Tuesday, 1 December 2015

Just about ready to leave!

Amazingly having been in Colombia for nearly five months ......has it really been nearly five months?! In that time we have painted the decks,replaced the gearbox as well all those boat jobs that are standard....oil change, fuel filters the list is endless but necessary.

We tried to source a gearbox in Colombia but all the advice we got was it was a logistical nightmare so in the end John hopped on a plane to Miami, picked one up that we had shipped down from Washington and bought it back in his suitcase! Fortunately our Hurth gear box weighed 20kg and fitted neatly into our hard suitcase so there were no problems with weight. John was three days in Miami and he was quite surprised by the place. The buses were free,the roads wide and tree lined and the hotel he stayed in was run by Greeks....it's a small world. He managed to keep himself in check as he perused West Marine chandlery where he got chatting to one of the staff who hailed from Cork and after a long chat with him he managed to get staff discount....I think it's called having the gift of the gab!

I had to go back to UK for a couple of weeks so John fitted the gearbox then and a fine job he did too! By the time I returned he had the thing fitted the shaft aligned and Dorothy, our Perkins engine was purring nicely and obviously pleased with the new addition in the engine room!

The week before we were due to leave we had some rough weather one night. The Colombians call it ..'pollos culo'...which roughly translated means 'chickens Arse'. Basically it's when the wind comes out of the South/ South West . The weather did not last that long but by daybreak the damage was evident. All the yachts had no problem but two of the fishing boats were sunk. It would seem that both of them had no automatic bilge pump. The heavy rain filled the boats and the wind slapped more sea water over their sterns which were close to the water line as they had large outboards weighing them down. Both were towed onto dry land in a sorry state .....it will be a long time before they get those outboards going again ....if at all!
Before we came to Colombia many of those that know us back in the UK asked....'Is it safe?' Well we felt perfectly safe but whilst in Puerto Velero the Armarda boys who guard the coast managed to impound a fishing boat that was full of drugs.They towed the boat in and it put along side the Catamaran that had been impounded a long while back for the same offence .....they were getting quite a collection! We got quite friendly with some of the Armarda who lived in a container at the end of the pontoon. They changed shift about every month but once a week a whole bus load would arrive for training which seemed to consist of going to the end of the pontoon and jumping off and the having to swim to the shore or drag themselves onto the pontoon. They would of course sing as they swam.....all good male bonding stuff.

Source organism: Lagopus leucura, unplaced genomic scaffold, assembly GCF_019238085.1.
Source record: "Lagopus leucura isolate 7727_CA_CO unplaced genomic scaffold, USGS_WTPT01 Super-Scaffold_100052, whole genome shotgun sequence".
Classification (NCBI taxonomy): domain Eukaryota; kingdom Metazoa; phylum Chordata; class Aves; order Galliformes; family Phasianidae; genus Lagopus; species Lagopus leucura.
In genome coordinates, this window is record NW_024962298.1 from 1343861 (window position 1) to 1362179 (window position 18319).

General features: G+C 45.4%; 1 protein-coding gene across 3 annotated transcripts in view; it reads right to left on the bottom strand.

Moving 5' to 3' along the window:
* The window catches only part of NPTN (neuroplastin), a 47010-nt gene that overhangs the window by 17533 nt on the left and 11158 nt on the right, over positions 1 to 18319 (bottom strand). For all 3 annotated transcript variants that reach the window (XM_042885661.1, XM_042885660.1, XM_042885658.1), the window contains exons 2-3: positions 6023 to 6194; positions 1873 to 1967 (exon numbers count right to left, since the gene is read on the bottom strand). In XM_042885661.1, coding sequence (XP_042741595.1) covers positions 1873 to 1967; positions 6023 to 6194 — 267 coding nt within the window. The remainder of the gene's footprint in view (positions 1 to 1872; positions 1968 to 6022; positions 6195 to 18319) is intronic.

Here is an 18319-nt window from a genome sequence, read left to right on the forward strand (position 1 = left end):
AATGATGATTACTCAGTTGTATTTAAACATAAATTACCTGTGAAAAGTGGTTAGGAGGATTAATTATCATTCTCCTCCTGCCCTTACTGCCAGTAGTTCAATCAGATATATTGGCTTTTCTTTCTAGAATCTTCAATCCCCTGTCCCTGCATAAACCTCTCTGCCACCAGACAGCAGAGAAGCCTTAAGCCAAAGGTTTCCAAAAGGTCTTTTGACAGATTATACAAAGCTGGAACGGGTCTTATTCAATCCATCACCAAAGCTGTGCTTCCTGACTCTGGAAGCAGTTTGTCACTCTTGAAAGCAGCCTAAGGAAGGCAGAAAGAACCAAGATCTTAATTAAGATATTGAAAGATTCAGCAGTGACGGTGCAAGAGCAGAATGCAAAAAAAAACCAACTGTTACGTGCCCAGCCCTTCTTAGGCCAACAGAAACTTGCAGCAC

Finally we figured we were ready to leave so asked JC if he would clean the hull and the propellor which he did free diving! He told us that an octopus had taken up residence on part of our hull and had had to evict him! Our prop cleaned we were finally hot to trot.

Thursday, 8 October 2015

It's not all sun,sea and cerveza!

Is it a bird ?.....is it a plane?....no it's a dead gear box or transmission as they like to call it over here. 
For a while I have been saying to John ' you know our engine sounds different' john has shook his head and assured me 'I can't hear anything' ....so we both put it down to the odd vibration from something in the saloon. When we sailed into Puerto Velero John had remarked.....' There must be a very strong current I'm sure we should be doing more than 4.5 knots with this wind !' ....but we moored fine in our spot and truth be told forgot all about these warning signs. 
We should have suspected something when our morse became more difficult to put in gear....but John changed the morse for a spare we had and tested the gear box every day to check we were good to go for our trip to Panama. Hindsight is a wonderful thing! 

We caught a taxi to immigration and the same pleasant guy who stamped our passports in stamped them out. He wished us a pleasant trip and said he hoped we would return to Colombia....